On April 20, 1999, Dylan Klebold and Eric Harris went to Columbine High School and killed 12 students, 1 teacher and wounded 24 other students, some critically. They intended to do much worse but their propane bombs and other explosive devices didn't detonate as planned. The boys died at the scene by their own hand.
Sue Klebold is Dylan's mother and after 16 years, her book, A Mother's Reckoning, Living in the Aftermath of Tragedy, is an account of the killings but most importantly, her search
to find answers to the questions, "How could those boys' parents not know what their son was going to do?" and "What kind of terrible parents were they?"
Dylan Klebold's death was ruled suicide; he was not killed by the police or by Eric Harris.
As his mother delved further and further into the horror of Columbine and what had driven her son to commit such heinous actions she was led into the dark world of suicide victims. Dylan Klebold was an intelligent, intellectually gifted young man. He did have trouble fitting in with the "jocks" and those "who mattered" at Columbine. Although he had friends, he was much more of an outcast than his mother realized. There were signs but subtle that he was clinically depressed and may have had other personality disorders. The last "journal", a collection of scraps of writing tucked into books, scribbled on napkins showed a deteriorating mind and a diseased world view... yet no one knew. Sue Klebold does not try to vindicate her son. She believes his abominable actions on April 20th were a result of his depression and suicidal thoughts but she blames herself and her husband for not knowing or discovering how brain sick (her words) Dylan was. If only she had known, she'd have tried to do something.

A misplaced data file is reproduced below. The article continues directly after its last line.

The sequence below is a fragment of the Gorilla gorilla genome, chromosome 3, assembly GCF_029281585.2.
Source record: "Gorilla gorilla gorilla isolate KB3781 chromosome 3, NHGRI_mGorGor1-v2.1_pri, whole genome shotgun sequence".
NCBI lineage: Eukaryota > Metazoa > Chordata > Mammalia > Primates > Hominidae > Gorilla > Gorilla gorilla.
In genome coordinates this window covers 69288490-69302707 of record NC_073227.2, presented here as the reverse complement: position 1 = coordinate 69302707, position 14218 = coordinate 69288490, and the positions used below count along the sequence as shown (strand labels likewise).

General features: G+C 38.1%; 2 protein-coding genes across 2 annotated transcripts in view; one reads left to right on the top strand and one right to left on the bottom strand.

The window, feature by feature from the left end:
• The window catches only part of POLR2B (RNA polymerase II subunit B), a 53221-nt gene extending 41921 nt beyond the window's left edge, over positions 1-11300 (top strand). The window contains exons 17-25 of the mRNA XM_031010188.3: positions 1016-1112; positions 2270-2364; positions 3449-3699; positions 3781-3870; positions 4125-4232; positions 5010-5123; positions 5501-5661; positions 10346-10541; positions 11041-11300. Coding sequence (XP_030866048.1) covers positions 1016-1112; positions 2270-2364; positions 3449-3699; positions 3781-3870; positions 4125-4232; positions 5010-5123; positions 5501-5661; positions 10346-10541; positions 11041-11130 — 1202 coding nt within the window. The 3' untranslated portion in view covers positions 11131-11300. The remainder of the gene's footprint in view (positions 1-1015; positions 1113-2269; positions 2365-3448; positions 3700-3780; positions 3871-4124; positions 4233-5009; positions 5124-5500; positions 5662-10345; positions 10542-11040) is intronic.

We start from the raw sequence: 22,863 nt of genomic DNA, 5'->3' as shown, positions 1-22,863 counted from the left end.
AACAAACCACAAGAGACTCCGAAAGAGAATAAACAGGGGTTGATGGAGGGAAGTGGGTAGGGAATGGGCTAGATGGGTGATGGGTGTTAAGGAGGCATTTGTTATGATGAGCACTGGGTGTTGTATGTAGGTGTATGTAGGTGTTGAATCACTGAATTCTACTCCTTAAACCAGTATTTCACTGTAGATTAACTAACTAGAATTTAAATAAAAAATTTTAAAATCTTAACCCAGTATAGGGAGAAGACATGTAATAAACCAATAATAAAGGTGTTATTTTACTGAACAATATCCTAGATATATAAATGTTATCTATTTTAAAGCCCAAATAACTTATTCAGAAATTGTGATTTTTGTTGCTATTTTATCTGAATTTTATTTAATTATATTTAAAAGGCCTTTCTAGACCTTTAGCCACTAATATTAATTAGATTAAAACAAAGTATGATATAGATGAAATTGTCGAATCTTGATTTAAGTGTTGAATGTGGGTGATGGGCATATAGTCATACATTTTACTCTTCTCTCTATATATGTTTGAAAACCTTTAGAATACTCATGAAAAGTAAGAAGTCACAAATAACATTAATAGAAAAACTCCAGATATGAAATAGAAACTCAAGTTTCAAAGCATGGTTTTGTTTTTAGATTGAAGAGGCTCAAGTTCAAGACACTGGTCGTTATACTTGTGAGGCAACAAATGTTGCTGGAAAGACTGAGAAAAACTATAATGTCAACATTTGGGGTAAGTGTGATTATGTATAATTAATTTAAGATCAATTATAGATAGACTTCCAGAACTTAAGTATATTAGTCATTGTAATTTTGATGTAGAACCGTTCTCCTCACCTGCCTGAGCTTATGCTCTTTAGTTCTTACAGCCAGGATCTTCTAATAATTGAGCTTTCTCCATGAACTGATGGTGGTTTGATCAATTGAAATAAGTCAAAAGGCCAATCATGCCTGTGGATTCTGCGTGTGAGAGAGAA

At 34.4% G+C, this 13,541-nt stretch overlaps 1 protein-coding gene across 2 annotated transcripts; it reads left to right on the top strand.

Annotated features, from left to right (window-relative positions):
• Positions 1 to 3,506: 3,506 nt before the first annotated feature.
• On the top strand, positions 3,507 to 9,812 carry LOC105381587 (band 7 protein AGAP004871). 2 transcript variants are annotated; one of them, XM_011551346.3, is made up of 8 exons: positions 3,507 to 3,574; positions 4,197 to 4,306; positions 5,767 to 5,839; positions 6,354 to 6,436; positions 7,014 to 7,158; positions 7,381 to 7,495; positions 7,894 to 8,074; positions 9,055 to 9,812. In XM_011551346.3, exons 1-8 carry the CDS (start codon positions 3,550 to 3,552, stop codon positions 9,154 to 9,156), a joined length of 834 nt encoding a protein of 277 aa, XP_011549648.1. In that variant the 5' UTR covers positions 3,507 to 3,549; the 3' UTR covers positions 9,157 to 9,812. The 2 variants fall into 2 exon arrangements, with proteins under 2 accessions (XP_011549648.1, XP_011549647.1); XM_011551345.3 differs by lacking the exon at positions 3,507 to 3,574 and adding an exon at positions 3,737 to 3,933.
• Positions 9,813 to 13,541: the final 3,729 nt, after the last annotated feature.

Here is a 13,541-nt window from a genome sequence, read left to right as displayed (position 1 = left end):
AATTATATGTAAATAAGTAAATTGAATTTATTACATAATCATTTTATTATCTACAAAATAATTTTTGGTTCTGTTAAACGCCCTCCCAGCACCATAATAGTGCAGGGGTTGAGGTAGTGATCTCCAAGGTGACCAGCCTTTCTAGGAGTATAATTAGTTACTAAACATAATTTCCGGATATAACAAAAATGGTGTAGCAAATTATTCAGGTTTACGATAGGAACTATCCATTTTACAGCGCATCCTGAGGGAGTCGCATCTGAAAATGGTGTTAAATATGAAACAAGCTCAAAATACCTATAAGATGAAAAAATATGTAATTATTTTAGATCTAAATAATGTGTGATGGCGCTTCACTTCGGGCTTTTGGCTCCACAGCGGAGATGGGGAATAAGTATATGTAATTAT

We all think we know our children. So did Sue Klebold, right up until the day Dylan shot his classmates at Columbine High School. Her plea is for people (especially those with teen children) to look for subtle changes, to investigate unusual behaviours. Adolescents do not present with the same symptoms of clinical depression as adults do. She believes the killings at Columbine, for Dylan, were his way to commit suicide.
This was a difficult book to read. Sue Klebold has spent 16 years wondering what she did wrong, wondering how she could have raised a "monster" without knowing. It is a cry for understanding but more than that it is a plea to reach out when things might be going south for a young person.
I've been writing on and off for years and this is where my more serious pieces will be.